One of the largest public art events ever held in England, 'Artranspennine03' (ATP03) occupies a dense urban sprawl stretching from the Humber to the Mersey. Curators Nick Crowe and Ian Rawlinson took their lead from 'Artranspennine98', a project initiated by Tate Liverpool and the Henry Moore Institute, which was designed to challenge the artistic dominance of London and to encourage greater co-operation between rival northern councils. Costing £3 million, the blockbuster languished from association with artists, curators and empires such as Tate. Many northern artists sniffed about surreptitious regional centralization generating megabucks for permanent artworks and museum expansion.
Crowe and Rawlinson wanted to celebrate the cultural diversity of the north by taking a more frugal and devolved approach. Noting that there were no 'official' plans for a trans-regional project this year, they simply appropriated the ATP trademark and purchased its domain name, transforming a fabricated Eurocommerce corridor into a cultural rallying cry.
ATP03 has benefited greatly from the bold enthusiasm of its local participants. Costing only £530 to host, it's bigger and more diverse than its predecessor. A key aim of ATP03 is to encourage critical responses to local geographies, especially towards the corporatization of public space. Non-places such as car parks and shopping centres feature frequently as sites and subject matter. Pippa Hale's coffee mugs, Souvenir (all works 2003), immortalize the identical high streets of Leeds, Manchester, Liverpool and Hull. David Osbaldeston's The Return of the Arcadian Shepherds creates a dialogue between Nicolas Poussin's vision of paradise and the leafy Neo-Classical interior of Manchester's Trafford Centre, a modern shopping Mecca. Placed in the Hayfield Public Library in the heart of the idyllic Derbyshire Peak District, Osbaldeston's drawings juxtapose Arcadian and urban capitalist invocations of Classicism. A comparably nuanced reading of the tension between the local and global, the rural and the urban, springs from Rachel Goodyear and James Hutchinson's Evening News. Loudspeakers planted around their garden play the mating calls of newspaper street vendors from across the Pennines. Martin Vincent took his soundwork FM62 on the road, launching his pirate radio station on the motorway between Leeds and Manchester, broadcasting pastoral tones for hermetically sealed drivers zipping between cities.
Some artists chose to insert their work directly into commercial environments. John Newling printed a copy of Quentin Metsys' The Money Changer and his Wife (1514) and placed it, for silent auction, in the window of an Oxfam shop in Liverpool. A deadpan satire of art's connection with money-laundering and charity, Newling's print entered directly into the secondary market, but not one commonly associated with contemporary art. Others drew heavily on the ambient interventions of Lawrence Weiner, whose work The Horizon is Now at the Edge of the Water was reinstalled from Hull to Radcliffe. Oliver East's Making One Hill Bigger Than Another, a work that involved removing a cubic foot of earth from one Pennine to another, subtly evokes the Land art antics of the 1960s. Meanwhile, in Manchester, Pavel Buchler embarked upon a cryptic fly-posting campaign featuring the legend 'Tonight', a viral celebration of the here and now. ATP03 revealed that poster works can still be an effective way of making transient, low-cost public art. A quip at global warming, Richard Bartle created a Sealife Centre by pasting images of an aquarium on to a pedestrian subway in landlocked Sheffield, while Corona Smith's Dream Posters let the citizens of Hull, Leeds and Liverpool in on his intimate nocturnal thoughts. Jim Medway's melancholic Swan - a can of lighter fluid beautifully painted to resemble a barge and tossed into Manchester's Rochdale Canal - was undoubtedly the most poetic coalition of public sculpture, heritage culture and disposable consumerism.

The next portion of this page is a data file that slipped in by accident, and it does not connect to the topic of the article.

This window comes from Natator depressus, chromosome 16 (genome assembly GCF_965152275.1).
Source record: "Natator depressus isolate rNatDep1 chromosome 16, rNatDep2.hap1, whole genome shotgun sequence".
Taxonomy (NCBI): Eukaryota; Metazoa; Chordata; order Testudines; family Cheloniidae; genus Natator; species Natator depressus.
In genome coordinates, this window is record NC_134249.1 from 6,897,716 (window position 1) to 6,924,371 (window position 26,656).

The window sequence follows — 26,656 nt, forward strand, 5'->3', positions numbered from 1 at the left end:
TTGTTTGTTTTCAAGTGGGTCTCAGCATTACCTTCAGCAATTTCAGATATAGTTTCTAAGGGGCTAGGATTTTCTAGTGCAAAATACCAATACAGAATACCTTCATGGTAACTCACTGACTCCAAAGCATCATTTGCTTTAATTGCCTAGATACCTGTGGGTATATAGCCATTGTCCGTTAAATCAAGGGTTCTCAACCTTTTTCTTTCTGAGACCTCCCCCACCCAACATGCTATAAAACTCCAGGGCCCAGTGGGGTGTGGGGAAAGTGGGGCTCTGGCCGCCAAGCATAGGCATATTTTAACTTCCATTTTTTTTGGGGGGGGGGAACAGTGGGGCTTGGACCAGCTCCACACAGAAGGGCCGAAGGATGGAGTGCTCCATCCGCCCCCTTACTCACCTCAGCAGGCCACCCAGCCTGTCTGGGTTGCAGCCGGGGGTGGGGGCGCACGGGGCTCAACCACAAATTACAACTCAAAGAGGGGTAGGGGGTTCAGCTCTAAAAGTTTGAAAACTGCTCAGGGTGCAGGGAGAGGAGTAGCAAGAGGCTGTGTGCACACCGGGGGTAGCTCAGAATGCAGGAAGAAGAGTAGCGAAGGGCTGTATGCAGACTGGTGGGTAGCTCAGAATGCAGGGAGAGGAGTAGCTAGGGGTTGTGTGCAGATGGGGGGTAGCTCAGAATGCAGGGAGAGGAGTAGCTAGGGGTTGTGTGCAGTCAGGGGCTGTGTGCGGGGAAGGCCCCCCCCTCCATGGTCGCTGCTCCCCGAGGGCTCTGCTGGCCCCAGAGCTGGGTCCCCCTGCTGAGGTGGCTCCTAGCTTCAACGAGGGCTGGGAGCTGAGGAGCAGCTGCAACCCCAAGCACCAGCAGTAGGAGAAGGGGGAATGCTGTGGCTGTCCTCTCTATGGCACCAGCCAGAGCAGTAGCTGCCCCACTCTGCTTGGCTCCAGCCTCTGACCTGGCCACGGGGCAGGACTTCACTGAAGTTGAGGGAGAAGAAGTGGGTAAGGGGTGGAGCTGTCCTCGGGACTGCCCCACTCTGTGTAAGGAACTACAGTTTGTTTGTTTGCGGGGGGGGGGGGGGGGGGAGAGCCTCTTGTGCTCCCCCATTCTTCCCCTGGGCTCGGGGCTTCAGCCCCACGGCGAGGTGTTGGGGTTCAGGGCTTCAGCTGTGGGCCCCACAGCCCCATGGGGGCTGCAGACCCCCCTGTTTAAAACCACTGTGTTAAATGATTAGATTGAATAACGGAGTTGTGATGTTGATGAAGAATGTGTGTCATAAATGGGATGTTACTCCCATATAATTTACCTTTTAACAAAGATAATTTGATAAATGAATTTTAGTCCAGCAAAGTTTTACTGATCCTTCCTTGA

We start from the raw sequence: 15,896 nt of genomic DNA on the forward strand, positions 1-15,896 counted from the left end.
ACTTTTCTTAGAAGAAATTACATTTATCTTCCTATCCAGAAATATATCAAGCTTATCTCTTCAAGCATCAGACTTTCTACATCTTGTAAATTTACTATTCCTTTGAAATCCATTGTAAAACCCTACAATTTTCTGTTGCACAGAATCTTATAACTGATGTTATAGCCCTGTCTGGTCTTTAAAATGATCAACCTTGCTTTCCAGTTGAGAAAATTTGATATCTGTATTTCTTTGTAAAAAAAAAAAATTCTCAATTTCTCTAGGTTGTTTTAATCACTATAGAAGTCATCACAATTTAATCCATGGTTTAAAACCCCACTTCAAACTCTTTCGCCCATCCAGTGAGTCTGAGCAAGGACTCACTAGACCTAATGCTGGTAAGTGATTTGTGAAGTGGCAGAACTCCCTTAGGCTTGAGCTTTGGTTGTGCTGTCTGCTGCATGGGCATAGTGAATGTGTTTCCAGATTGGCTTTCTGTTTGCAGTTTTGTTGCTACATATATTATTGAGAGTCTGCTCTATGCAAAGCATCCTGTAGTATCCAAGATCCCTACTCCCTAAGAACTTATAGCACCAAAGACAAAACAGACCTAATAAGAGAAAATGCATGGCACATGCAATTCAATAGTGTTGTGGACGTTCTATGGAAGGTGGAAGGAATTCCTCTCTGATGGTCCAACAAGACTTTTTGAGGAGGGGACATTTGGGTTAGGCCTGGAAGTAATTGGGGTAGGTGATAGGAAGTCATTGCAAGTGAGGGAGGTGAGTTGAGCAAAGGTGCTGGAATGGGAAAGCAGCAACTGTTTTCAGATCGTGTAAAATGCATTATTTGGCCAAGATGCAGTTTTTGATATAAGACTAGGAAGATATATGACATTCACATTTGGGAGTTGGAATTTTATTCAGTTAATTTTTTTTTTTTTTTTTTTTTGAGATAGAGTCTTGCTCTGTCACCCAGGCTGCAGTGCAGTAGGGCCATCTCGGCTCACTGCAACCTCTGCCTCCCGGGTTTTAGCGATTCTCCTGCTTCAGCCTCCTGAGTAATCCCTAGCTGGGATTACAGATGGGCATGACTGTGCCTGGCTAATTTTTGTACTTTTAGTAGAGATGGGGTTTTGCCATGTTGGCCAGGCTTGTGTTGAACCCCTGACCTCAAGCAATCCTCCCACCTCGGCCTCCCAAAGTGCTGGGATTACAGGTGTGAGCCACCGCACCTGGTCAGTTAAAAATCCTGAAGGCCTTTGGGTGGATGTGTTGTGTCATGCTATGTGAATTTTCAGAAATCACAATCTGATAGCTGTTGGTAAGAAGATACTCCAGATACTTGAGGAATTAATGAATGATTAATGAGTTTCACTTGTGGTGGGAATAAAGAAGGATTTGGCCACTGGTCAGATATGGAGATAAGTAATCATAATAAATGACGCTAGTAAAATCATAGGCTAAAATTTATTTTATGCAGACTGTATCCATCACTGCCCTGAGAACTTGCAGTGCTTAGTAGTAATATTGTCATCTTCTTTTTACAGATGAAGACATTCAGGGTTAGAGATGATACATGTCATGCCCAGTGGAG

ATP03 took ephemerality to new lengths while mercilessly parodying the mediocre officialdom of institutional curating. Paul Rooney designed an audio guide for a Caderdale field, fabricating yet another historical site by mixing the language of the museum and the rockumentary. Dialogue and audience participation, once sacrosanct commandments of public art, were also subject to northern facetiousness. In Manchester, Paul Needam took out a series of advertisements in the local papers, announcing that he would wait for his phone to ring for a total of 24 hours during ATP03. Pre-empting the unwelcome attentions of art groupies, Needham neglected to give the times, or his number. The anonymous S5 curator in Leeds took Needham's studied reticence to alternative lengths, commissioning 23 artists without revealing their names or the whereabouts of their public works.
Like a dear departed pet, the best of ATP03 is memorable precisely because it no longer exists. Potent public art deserves a chance to fade. An ineffectual institutional branding exercise hijacked by quick-witted natives, ATP03 is a provocative prototype for clawing back public culture from corporatists.